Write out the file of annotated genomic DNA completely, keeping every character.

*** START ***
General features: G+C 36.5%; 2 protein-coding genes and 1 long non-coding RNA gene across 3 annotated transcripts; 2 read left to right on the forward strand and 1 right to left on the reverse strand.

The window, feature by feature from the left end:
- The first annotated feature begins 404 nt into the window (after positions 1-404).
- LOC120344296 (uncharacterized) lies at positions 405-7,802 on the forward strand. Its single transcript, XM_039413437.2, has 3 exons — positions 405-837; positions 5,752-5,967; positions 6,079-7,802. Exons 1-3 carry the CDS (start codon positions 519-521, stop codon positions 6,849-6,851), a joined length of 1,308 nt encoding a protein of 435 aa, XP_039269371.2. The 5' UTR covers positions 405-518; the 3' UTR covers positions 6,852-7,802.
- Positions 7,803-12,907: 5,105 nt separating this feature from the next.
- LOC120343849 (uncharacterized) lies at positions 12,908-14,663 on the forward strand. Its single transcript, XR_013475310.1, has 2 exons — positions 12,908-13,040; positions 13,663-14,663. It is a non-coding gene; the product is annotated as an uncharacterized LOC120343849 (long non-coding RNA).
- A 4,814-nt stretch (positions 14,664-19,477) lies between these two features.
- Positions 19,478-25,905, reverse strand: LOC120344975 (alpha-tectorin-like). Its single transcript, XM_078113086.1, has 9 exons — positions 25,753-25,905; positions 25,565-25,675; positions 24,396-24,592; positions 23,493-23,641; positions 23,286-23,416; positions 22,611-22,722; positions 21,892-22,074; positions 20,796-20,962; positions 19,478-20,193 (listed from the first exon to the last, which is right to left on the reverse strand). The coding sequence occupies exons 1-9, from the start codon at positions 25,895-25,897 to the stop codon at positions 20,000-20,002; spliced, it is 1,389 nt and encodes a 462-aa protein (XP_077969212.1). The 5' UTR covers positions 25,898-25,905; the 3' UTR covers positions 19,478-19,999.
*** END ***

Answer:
General features: G+C 36.5%; 2 protein-coding genes and 1 long non-coding RNA gene across 3 annotated transcripts; 2 read left to right on the forward strand and 1 right to left on the reverse strand.

The window, feature by feature from the left end:
- The first annotated feature begins 404 nt into the window (after positions 1-404).
- LOC120344296 (uncharacterized) lies at positions 405-7,802 on the forward strand. Its single transcript, XM_039413437.2, has 3 exons — positions 405-837; positions 5,752-5,967; positions 6,079-7,802. Exons 1-3 carry the CDS (start codon positions 519-521, stop codon positions 6,849-6,851), a joined length of 1,308 nt encoding a protein of 435 aa, XP_039269371.2. The 5' UTR covers positions 405-518; the 3' UTR covers positions 6,852-7,802.
- Positions 7,803-12,907: 5,105 nt separating this feature from the next.
- LOC120343849 (uncharacterized) lies at positions 12,908-14,663 on the forward strand. Its single transcript, XR_013475310.1, has 2 exons — positions 12,908-13,040; positions 13,663-14,663. It is a non-coding gene; the product is annotated as an uncharacterized LOC120343849 (long non-coding RNA).
- A 4,814-nt stretch (positions 14,664-19,477) lies between these two features.
- Positions 19,478-25,905, reverse strand: LOC120344975 (alpha-tectorin-like). Its single transcript, XM_078113086.1, has 9 exons — positions 25,753-25,905; positions 25,565-25,675; positions 24,396-24,592; positions 23,493-23,641; positions 23,286-23,416; positions 22,611-22,722; positions 21,892-22,074; positions 20,796-20,962; positions 19,478-20,193 (listed from the first exon to the last, which is right to left on the reverse strand). The coding sequence occupies exons 1-9, from the start codon at positions 25,895-25,897 to the stop codon at positions 20,000-20,002; spliced, it is 1,389 nt and encodes a 462-aa protein (XP_077969212.1). The 5' UTR covers positions 25,898-25,905; the 3' UTR covers positions 19,478-19,999.